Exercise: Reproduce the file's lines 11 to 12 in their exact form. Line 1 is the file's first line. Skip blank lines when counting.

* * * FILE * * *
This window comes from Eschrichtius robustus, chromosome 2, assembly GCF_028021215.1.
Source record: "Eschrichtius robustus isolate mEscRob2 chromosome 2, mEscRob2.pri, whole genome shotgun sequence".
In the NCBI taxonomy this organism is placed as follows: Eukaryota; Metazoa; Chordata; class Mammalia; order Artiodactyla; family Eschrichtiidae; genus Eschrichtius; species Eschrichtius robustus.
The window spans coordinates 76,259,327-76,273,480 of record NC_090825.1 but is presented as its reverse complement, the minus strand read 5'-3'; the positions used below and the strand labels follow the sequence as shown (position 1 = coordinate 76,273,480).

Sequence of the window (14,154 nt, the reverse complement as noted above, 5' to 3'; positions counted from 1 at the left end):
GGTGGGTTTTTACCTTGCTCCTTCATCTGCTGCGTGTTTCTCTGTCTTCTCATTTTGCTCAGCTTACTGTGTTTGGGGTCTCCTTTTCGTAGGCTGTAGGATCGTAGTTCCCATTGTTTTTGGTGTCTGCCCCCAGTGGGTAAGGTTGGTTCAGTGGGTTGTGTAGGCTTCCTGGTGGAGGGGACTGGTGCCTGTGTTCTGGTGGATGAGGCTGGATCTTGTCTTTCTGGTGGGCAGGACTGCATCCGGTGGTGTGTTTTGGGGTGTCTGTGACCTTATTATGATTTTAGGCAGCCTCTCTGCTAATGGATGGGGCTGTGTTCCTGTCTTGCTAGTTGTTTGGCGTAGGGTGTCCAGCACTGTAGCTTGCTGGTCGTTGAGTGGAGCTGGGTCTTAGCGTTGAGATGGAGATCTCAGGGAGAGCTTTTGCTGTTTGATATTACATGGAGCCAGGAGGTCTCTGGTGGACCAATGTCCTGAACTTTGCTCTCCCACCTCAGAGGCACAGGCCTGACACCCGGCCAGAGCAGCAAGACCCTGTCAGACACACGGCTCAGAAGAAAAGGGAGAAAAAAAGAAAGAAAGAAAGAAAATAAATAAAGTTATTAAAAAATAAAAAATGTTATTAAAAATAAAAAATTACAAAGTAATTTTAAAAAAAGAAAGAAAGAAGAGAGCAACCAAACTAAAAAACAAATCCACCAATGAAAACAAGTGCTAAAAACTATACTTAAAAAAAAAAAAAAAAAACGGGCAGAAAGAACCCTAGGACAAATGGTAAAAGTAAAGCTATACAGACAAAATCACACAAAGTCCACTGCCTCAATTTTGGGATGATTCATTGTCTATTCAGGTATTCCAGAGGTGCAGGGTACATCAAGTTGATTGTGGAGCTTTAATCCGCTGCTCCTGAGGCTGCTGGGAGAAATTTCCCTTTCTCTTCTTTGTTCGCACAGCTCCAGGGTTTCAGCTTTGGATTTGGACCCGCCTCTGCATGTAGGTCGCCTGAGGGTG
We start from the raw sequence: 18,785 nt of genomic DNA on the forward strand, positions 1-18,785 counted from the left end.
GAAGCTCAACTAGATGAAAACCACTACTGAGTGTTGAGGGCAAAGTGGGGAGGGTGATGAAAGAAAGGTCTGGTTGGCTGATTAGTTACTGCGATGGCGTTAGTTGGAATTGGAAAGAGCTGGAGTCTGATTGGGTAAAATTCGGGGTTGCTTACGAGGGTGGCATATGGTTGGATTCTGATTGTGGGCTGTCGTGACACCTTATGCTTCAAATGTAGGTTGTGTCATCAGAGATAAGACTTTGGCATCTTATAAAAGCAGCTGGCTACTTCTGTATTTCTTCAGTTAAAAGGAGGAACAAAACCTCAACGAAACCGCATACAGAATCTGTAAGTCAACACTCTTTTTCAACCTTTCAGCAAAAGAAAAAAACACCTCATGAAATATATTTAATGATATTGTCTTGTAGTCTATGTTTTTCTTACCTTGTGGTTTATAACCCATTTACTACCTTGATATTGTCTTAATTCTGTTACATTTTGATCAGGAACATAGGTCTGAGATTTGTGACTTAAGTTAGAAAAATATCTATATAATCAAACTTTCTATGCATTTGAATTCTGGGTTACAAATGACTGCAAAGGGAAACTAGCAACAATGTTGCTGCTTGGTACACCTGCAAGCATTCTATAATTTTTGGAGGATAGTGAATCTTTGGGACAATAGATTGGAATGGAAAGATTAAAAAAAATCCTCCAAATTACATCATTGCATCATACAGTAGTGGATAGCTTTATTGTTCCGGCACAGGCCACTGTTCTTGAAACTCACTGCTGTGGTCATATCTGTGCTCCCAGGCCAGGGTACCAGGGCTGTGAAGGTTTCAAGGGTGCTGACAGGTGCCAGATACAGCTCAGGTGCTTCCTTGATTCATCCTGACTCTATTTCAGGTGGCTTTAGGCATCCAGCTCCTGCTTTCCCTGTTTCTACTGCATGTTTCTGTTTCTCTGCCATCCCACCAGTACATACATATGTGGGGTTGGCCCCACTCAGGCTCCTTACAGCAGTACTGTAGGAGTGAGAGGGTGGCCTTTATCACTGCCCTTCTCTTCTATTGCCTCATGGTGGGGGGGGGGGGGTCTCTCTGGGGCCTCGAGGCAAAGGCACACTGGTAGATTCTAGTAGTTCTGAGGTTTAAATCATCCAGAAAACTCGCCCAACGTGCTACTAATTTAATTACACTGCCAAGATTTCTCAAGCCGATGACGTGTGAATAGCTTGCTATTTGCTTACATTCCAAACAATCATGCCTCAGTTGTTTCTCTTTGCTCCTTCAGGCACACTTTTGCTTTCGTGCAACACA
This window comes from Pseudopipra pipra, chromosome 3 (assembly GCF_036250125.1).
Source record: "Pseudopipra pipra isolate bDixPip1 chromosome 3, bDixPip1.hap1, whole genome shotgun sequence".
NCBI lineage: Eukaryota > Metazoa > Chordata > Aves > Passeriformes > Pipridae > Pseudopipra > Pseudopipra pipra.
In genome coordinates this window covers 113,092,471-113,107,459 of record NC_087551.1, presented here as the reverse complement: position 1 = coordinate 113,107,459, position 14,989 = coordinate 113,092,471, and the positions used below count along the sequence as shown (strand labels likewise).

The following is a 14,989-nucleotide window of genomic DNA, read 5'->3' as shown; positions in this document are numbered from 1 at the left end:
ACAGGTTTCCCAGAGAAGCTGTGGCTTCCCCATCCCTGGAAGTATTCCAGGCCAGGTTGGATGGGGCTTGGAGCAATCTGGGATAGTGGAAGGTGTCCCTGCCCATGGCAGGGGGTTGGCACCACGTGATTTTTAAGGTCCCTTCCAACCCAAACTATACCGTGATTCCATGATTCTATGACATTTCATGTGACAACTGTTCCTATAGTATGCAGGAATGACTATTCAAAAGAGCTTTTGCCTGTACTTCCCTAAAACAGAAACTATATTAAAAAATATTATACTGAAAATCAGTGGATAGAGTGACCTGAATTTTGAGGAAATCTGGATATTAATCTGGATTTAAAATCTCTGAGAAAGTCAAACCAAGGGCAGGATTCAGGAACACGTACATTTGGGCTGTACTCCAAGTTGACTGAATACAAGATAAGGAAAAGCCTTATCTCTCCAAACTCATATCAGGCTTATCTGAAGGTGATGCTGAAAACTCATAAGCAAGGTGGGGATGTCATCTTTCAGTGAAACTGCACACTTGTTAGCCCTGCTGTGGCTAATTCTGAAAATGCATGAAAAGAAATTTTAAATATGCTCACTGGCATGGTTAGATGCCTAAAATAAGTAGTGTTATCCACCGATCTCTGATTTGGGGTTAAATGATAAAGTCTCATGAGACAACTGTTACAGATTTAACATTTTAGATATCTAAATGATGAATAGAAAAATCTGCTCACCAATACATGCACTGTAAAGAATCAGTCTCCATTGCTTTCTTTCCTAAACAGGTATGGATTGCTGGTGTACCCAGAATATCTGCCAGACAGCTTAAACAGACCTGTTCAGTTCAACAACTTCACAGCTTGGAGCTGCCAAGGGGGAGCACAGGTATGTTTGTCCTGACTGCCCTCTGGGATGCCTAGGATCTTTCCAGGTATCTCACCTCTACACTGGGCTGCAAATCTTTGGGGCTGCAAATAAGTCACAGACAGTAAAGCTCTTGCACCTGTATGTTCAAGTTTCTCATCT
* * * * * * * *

NCBI lineage: Eukaryota > Metazoa > Chordata > Aves > Passeriformes > Pipridae > Pseudopipra > Pseudopipra pipra.
In genome coordinates this window covers 113,092,471-113,107,459 of record NC_087551.1, presented here as the reverse complement: position 1 = coordinate 113,107,459, position 14,989 = coordinate 113,092,471, and the positions used below count along the sequence as shown (strand labels likewise).